By the end of our inaugural Black Hills Merriam’s hunting trip, my hunting buddy and I were like desperate, washed-up, old men waiting at a local watering hole for any sign of action. Heck, we would’ve probably settled for a bearded lady (hen).
By the end of the 4-day adventure, all we could do was re-hash our disbelief that we had gone the entire hunt without seeing a single bearded turkey. Literally, it took us 2 days to hear our first gobble or even see our first turkey track. After 48-plus long hours of hunting, I picked up the first dried hen dropping of the trip like it was Black Hills gold.
We hunted harder than I’ve ever hunted before. With the poor shape I’m in, I’m surprised I didn’t all but keel over. (Don’t be fooled by my appearance; skinny doesn’t equate to being in good shape. I need to hit the gym, big time.) Without exaggeration, we hiked somewhere between 20-25 miles through the generally steep Black Hills terrain; we drove 480 miles (while in the Hills), ranging from Hot Springs, to Custer, to Hill City; and we hunted a total of 40 hours. Yeah, you heard me: We didn’t see a bearded turkey. Hence, the reason I might have settled for a bearded lady. Thankfully, all was not lost. We heard gobbling, which always helps a turkey hunter keep sanity in tact.
In fact, that watering hole reference I made earlier—it holds “gobbler” significance. Yes, I spent a few evenings at our camp trailer watering hole with all my good friends from the NWTF, but a real watering hole was where I got the most turkey action of the trip.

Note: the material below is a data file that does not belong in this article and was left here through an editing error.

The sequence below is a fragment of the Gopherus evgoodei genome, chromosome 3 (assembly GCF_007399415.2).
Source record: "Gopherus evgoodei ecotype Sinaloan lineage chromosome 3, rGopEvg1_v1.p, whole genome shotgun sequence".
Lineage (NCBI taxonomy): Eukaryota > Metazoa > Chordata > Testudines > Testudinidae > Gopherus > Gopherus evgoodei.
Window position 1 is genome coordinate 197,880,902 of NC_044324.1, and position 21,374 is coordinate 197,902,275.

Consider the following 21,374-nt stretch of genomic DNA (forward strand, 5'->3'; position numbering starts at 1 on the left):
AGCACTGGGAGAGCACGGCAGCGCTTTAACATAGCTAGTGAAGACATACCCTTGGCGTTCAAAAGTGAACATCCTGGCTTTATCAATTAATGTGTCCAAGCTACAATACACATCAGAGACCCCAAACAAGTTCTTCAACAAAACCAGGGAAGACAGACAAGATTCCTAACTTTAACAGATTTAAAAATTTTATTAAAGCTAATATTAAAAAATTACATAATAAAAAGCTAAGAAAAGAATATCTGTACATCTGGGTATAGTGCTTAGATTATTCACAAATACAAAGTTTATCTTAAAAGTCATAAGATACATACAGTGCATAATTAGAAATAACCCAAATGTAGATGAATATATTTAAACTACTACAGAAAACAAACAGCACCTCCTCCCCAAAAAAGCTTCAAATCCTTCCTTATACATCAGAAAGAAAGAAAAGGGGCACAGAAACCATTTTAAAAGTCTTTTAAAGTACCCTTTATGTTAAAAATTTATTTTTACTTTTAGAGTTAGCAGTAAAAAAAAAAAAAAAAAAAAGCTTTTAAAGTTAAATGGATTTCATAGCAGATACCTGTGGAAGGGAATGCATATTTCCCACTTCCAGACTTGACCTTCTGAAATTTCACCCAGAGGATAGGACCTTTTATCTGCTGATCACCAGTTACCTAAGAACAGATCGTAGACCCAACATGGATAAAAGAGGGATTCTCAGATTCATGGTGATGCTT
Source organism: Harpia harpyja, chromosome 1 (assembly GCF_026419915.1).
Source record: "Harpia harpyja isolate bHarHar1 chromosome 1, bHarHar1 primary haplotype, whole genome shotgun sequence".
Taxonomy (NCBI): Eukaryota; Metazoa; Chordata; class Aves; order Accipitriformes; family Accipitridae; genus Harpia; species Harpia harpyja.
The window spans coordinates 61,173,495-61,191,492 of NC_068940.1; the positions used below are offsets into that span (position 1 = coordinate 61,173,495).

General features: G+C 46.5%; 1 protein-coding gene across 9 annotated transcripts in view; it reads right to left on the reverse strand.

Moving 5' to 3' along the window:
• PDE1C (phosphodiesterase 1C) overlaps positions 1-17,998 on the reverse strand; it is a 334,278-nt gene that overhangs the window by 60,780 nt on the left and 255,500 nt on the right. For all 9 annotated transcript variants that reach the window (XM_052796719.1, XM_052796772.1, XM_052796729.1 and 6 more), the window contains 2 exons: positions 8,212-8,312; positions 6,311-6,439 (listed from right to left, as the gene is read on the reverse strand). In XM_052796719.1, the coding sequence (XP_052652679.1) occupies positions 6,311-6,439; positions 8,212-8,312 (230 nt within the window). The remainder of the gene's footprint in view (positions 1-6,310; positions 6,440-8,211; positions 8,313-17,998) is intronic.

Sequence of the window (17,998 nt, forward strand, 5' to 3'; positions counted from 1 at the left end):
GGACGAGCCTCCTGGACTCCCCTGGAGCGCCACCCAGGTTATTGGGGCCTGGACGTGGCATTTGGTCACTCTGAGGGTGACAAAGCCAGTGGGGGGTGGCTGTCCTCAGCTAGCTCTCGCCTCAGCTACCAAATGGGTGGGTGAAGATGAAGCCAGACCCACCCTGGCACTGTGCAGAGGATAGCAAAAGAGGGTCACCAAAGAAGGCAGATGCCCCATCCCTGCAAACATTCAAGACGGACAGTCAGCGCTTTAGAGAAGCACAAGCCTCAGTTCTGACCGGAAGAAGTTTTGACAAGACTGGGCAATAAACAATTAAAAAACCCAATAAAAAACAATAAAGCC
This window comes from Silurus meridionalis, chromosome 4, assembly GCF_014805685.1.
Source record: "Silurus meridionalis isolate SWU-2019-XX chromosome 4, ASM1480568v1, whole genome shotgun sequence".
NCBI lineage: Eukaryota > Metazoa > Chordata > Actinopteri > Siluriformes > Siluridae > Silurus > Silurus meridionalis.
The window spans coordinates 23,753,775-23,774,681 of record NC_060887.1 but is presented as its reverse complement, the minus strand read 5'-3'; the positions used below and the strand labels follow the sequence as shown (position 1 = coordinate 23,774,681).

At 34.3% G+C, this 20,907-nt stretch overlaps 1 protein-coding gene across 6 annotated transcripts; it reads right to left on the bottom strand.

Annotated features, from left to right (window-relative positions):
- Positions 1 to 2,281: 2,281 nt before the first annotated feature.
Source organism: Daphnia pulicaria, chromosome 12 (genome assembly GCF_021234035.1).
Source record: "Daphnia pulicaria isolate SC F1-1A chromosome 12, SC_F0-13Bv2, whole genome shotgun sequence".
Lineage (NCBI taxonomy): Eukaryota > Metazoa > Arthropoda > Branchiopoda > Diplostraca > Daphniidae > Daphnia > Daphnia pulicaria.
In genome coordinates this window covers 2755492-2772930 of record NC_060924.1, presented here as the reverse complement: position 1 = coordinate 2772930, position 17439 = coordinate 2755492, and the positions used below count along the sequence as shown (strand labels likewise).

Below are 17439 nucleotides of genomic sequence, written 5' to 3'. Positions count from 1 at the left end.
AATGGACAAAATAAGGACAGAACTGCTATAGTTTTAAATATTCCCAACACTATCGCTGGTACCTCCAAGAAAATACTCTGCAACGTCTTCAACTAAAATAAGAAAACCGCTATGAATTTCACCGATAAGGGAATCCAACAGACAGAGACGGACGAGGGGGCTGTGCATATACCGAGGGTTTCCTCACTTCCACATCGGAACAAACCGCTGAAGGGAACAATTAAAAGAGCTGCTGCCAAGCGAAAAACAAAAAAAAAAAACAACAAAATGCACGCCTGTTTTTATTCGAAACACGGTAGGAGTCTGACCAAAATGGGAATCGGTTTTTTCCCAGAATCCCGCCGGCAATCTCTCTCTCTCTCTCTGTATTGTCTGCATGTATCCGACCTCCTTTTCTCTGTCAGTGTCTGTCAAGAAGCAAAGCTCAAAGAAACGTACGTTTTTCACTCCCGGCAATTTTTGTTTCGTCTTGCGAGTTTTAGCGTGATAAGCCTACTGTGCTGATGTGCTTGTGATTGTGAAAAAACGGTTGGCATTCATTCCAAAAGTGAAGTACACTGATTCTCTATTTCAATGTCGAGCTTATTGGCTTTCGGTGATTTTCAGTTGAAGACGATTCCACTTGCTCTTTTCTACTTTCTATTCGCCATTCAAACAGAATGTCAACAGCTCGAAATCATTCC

The first gobble I heard was on our third morning, echoing from the top of a ridge I was climbing. As I ascended toward the welcoming sound, I hit my mouth call and a hen squawked from a tree barely 50 yards to my right. I was hoping she’d see me and fly away, deep into the woods, never to be seen again. That didn’t happen. I got to the top of the ridge in pursuit of the gobbler; he was hot. I sat down, started hitting him with some more calls and … hello. Following in my footsteps comes the angry hen, seeking me out for a fight. But I was stoked to be in close contact with a live Black Hills Merriam’s wild turkey, so I let her circle me for a while, admiring her, hoping her clucks and purrs (along with mine) would lure the gobbler in.
A short while later, three or four other hens joined her and congregated in front of me in a shallow dip off the side of the trail. I later came to find out it was a decent-sized watering hole. The tom never came. Eventually, the hens ran to him like one of his gobbles contained a serious threat or a sexy proposition. I chased the old boy the following day, was taunted by his boisterous gobbles, but never saw his face. At one point I was within 50 yards of him—along with his harem of loyal hens.
That watering hole hen experience turned out to be the most action-packed “turkey” part of my first Black Hills hunting experience … and no, none of them were bearded ladies.
Like the Terminator: I’ll be back.